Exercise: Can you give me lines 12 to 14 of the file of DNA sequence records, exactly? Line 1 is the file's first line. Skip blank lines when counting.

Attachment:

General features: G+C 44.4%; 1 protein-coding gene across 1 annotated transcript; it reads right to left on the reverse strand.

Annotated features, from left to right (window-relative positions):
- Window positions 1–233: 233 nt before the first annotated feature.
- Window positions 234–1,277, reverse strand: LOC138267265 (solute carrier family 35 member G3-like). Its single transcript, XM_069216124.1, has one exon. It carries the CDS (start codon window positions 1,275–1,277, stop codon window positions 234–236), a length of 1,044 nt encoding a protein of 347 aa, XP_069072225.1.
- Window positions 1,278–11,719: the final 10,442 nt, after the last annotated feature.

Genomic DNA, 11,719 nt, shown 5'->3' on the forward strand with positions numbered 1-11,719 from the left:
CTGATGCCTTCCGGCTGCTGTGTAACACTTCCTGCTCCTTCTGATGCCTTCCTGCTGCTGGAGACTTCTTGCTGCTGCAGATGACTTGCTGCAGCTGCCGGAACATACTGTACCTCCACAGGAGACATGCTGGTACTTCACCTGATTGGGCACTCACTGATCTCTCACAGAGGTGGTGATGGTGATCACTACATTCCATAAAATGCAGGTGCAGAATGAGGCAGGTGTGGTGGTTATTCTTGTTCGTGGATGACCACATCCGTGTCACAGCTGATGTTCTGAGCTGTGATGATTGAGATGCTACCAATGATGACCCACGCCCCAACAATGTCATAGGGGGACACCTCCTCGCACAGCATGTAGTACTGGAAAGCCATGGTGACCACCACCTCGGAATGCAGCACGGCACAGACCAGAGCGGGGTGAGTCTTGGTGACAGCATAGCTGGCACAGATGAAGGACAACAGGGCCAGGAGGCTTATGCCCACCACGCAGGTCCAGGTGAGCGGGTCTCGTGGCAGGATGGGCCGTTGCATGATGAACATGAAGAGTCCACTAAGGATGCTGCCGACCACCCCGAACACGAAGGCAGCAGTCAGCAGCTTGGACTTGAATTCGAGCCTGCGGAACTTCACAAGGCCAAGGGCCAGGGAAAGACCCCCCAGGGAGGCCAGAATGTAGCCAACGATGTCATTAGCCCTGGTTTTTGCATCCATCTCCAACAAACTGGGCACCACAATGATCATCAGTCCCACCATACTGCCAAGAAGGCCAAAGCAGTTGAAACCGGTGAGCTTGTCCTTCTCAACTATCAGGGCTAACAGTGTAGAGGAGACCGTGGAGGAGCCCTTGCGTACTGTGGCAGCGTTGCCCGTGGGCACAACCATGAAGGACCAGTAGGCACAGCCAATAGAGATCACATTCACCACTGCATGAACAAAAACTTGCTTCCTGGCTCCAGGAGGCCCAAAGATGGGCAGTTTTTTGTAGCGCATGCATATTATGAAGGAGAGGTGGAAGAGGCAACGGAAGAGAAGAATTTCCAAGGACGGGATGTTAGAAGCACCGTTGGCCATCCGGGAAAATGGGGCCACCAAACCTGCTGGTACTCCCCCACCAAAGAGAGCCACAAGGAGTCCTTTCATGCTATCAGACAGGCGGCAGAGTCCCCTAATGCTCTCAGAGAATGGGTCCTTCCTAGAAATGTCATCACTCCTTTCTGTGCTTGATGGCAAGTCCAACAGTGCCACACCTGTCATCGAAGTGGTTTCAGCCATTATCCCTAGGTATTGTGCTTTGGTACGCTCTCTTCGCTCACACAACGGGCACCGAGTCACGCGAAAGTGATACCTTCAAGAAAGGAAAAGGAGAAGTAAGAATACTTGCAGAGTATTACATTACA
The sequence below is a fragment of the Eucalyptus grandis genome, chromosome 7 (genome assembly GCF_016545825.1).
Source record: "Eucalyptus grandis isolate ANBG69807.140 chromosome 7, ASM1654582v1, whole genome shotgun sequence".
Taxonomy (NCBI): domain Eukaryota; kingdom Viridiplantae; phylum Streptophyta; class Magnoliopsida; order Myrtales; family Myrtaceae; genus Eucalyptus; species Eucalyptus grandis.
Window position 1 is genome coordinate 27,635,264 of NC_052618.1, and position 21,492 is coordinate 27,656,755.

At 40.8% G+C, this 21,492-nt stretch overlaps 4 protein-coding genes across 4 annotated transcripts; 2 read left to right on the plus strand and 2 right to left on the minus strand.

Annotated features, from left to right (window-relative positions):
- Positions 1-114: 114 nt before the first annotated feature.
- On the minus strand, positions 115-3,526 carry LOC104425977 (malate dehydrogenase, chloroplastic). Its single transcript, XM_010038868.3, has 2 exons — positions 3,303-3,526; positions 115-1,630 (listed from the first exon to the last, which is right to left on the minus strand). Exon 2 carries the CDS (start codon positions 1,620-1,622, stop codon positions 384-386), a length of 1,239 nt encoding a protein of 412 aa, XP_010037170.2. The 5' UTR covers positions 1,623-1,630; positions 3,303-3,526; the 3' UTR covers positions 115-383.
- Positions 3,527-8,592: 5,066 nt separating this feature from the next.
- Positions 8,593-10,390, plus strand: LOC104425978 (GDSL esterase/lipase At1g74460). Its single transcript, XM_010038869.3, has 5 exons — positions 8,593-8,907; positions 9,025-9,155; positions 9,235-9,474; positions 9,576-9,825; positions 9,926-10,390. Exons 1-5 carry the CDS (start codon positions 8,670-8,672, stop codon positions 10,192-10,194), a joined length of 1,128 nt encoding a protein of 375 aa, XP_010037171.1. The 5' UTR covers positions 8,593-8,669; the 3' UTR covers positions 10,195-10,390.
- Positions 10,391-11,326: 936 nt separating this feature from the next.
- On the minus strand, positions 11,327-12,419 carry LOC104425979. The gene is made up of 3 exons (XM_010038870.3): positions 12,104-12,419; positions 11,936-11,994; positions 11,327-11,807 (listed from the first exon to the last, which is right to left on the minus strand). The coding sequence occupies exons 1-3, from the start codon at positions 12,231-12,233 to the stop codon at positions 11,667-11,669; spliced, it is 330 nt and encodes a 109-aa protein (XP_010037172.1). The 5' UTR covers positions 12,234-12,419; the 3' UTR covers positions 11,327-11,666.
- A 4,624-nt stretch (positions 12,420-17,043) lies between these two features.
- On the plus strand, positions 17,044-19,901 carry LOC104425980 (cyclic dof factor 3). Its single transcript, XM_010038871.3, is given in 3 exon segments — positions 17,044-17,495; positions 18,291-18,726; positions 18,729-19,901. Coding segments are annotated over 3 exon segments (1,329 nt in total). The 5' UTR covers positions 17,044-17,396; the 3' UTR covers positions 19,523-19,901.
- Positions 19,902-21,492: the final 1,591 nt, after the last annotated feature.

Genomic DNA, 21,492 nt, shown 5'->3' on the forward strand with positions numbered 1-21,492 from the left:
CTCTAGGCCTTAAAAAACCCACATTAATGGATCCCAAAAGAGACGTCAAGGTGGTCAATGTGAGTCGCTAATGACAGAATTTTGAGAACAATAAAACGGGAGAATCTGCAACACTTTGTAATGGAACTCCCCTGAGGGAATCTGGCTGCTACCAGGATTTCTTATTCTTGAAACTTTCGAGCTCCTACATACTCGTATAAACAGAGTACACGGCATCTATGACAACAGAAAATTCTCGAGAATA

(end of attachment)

At 40.8% G+C, this 21,492-nt stretch overlaps 4 protein-coding genes across 4 annotated transcripts; 2 read left to right on the plus strand and 2 right to left on the minus strand.

Annotated features, from left to right (window-relative positions):
- Positions 1-114: 114 nt before the first annotated feature.